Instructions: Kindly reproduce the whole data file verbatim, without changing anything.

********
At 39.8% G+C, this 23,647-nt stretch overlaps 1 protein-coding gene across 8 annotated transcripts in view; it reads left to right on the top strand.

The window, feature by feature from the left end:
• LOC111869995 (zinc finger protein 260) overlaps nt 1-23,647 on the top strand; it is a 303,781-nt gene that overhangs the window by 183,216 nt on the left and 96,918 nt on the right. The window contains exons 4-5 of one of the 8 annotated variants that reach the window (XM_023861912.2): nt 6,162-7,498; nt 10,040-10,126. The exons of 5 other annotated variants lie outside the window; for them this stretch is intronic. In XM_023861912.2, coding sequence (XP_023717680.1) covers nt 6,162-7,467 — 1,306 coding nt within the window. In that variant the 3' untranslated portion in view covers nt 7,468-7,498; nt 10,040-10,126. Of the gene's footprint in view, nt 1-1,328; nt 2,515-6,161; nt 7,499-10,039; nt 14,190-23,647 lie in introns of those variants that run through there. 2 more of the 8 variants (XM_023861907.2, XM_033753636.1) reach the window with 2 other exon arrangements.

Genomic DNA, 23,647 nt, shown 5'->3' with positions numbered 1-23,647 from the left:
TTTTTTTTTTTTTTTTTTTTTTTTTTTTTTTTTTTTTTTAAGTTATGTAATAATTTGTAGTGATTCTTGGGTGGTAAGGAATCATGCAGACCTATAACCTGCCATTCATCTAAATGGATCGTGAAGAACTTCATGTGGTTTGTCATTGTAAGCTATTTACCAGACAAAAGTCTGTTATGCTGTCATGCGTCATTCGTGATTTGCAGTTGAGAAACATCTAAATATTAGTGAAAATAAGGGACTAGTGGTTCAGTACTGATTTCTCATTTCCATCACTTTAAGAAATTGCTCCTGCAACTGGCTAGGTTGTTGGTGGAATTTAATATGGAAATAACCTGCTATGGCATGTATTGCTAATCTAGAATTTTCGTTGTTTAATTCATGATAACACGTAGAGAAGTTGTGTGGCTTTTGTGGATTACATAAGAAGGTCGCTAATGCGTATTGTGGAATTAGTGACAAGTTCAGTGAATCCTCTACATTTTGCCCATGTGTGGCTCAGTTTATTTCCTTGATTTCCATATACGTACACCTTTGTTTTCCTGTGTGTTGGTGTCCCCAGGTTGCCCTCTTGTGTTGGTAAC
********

At 39.8% G+C, this 23,647-nt stretch overlaps 1 protein-coding gene across 8 annotated transcripts in view; it reads left to right on the top strand.

The window, feature by feature from the left end:
• LOC111869995 (zinc finger protein 260) overlaps nt 1-23,647 on the top strand; it is a 303,781-nt gene that overhangs the window by 183,216 nt on the left and 96,918 nt on the right. The window contains exons 4-5 of one of the 8 annotated variants that reach the window (XM_023861912.2): nt 6,162-7,498; nt 10,040-10,126. The exons of 5 other annotated variants lie outside the window; for them this stretch is intronic. In XM_023861912.2, coding sequence (XP_023717680.1) covers nt 6,162-7,467 — 1,306 coding nt within the window. In that variant the 3' untranslated portion in view covers nt 7,468-7,498; nt 10,040-10,126. Of the gene's footprint in view, nt 1-1,328; nt 2,515-6,161; nt 7,499-10,039; nt 14,190-23,647 lie in introns of those variants that run through there. 2 more of the 8 variants (XM_023861907.2, XM_033753636.1) reach the window with 2 other exon arrangements.

Genomic DNA, 23,647 nt, shown 5'->3' with positions numbered 1-23,647 from the left:
TTTTTTTTTTTTTTTTTTTTTTTTTTTTTTTTTTTTTTTAAGTTATGTAATAATTTGTAGTGATTCTTGGGTGGTAAGGAATCATGCAGACCTATAACCTGCCATTCATCTAAATGGATCGTGAAGAACTTCATGTGGTTTGTCATTGTAAGCTATTTACCAGACAAAAGTCTGTTATGCTGTCATGCGTCATTCGTGATTTGCAGTTGAGAAACATCTAAATATTAGTGAAAATAAGGGACTAGTGGTTCAGTACTGATTTCTCATTTCCATCACTTTAAGAAATTGCTCCTGCAACTGGCTAGGTTGTTGGTGGAATTTAATATGGAAATAACCTGCTATGGCATGTATTGCTAATCTAGAATTTTCGTTGTTTAATTCATGATAACACGTAGAGAAGTTGTGTGGCTTTTGTGGATTACATAAGAAGGTCGCTAATGCGTATTGTGGAATTAGTGACAAGTTCAGTGAATCCTCTACATTTTGCCCATGTGTGGCTCAGTTTATTTCCTTGATTTCCATATACGTACACCTTTGTTTTCCTGTGTGTTGGTGTCCCCAGGTTGCCCTCTTGTGTTGGTAAC